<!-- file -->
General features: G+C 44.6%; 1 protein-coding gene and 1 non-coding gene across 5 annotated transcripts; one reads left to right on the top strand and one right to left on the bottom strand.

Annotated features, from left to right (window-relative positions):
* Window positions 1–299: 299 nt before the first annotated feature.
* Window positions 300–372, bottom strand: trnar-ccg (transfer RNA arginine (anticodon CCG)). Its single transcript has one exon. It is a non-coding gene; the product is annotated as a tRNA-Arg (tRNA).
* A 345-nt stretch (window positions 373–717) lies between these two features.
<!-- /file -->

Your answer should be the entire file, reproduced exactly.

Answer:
General features: G+C 44.6%; 1 protein-coding gene and 1 non-coding gene across 5 annotated transcripts; one reads left to right on the top strand and one right to left on the bottom strand.

Annotated features, from left to right (window-relative positions):
* Window positions 1–299: 299 nt before the first annotated feature.
* Window positions 300–372, bottom strand: trnar-ccg (transfer RNA arginine (anticodon CCG)). Its single transcript has one exon. It is a non-coding gene; the product is annotated as a tRNA-Arg (tRNA).
* A 345-nt stretch (window positions 373–717) lies between these two features.